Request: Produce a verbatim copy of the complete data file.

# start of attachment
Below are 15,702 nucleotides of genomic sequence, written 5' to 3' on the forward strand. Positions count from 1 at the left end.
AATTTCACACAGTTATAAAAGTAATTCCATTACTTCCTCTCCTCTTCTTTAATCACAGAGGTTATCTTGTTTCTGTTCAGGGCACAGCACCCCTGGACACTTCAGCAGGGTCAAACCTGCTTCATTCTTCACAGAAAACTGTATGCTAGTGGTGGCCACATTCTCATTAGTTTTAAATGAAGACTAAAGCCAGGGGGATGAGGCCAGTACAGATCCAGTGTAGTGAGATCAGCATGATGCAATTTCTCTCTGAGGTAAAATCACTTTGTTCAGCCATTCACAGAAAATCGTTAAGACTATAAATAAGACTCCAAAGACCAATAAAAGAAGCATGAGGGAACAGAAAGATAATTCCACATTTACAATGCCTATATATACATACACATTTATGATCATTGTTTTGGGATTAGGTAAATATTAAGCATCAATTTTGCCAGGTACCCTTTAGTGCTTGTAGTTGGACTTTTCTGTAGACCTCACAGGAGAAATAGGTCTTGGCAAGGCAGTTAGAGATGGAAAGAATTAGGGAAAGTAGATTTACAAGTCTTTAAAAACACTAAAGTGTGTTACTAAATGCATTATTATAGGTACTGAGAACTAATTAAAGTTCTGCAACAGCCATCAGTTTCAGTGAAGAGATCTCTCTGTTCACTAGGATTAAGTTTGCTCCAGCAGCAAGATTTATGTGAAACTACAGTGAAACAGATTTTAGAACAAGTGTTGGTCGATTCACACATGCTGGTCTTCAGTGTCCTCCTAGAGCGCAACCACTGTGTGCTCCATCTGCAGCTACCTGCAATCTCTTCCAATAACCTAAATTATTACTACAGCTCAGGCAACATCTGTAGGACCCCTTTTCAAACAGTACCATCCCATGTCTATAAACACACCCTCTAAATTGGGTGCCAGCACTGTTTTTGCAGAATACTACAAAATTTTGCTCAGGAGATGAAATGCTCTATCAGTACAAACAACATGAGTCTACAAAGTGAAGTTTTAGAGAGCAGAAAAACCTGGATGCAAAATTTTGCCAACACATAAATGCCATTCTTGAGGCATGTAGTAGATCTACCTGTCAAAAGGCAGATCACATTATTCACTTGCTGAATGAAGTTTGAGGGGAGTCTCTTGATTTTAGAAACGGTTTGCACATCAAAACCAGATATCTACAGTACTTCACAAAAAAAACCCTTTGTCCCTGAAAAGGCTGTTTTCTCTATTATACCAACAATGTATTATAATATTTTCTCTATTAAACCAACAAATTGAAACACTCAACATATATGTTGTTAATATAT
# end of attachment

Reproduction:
Below are 15,702 nucleotides of genomic sequence, written 5' to 3' on the forward strand. Positions count from 1 at the left end.
AATTTCACACAGTTATAAAAGTAATTCCATTACTTCCTCTCCTCTTCTTTAATCACAGAGGTTATCTTGTTTCTGTTCAGGGCACAGCACCCCTGGACACTTCAGCAGGGTCAAACCTGCTTCATTCTTCACAGAAAACTGTATGCTAGTGGTGGCCACATTCTCATTAGTTTTAAATGAAGACTAAAGCCAGGGGGATGAGGCCAGTACAGATCCAGTGTAGTGAGATCAGCATGATGCAATTTCTCTCTGAGGTAAAATCACTTTGTTCAGCCATTCACAGAAAATCGTTAAGACTATAAATAAGACTCCAAAGACCAATAAAAGAAGCATGAGGGAACAGAAAGATAATTCCACATTTACAATGCCTATATATACATACACATTTATGATCATTGTTTTGGGATTAGGTAAATATTAAGCATCAATTTTGCCAGGTACCCTTTAGTGCTTGTAGTTGGACTTTTCTGTAGACCTCACAGGAGAAATAGGTCTTGGCAAGGCAGTTAGAGATGGAAAGAATTAGGGAAAGTAGATTTACAAGTCTTTAAAAACACTAAAGTGTGTTACTAAATGCATTATTATAGGTACTGAGAACTAATTAAAGTTCTGCAACAGCCATCAGTTTCAGTGAAGAGATCTCTCTGTTCACTAGGATTAAGTTTGCTCCAGCAGCAAGATTTATGTGAAACTACAGTGAAACAGATTTTAGAACAAGTGTTGGTCGATTCACACATGCTGGTCTTCAGTGTCCTCCTAGAGCGCAACCACTGTGTGCTCCATCTGCAGCTACCTGCAATCTCTTCCAATAACCTAAATTATTACTACAGCTCAGGCAACATCTGTAGGACCCCTTTTCAAACAGTACCATCCCATGTCTATAAACACACCCTCTAAATTGGGTGCCAGCACTGTTTTTGCAGAATACTACAAAATTTTGCTCAGGAGATGAAATGCTCTATCAGTACAAACAACATGAGTCTACAAAGTGAAGTTTTAGAGAGCAGAAAAACCTGGATGCAAAATTTTGCCAACACATAAATGCCATTCTTGAGGCATGTAGTAGATCTACCTGTCAAAAGGCAGATCACATTATTCACTTGCTGAATGAAGTTTGAGGGGAGTCTCTTGATTTTAGAAACGGTTTGCACATCAAAACCAGATATCTACAGTACTTCACAAAAAAAACCCTTTGTCCCTGAAAAGGCTGTTTTCTCTATTATACCAACAATGTATTATAATATTTTCTCTATTAAACCAACAAATTGAAACACTCAACATATATGTTGTTAATATAT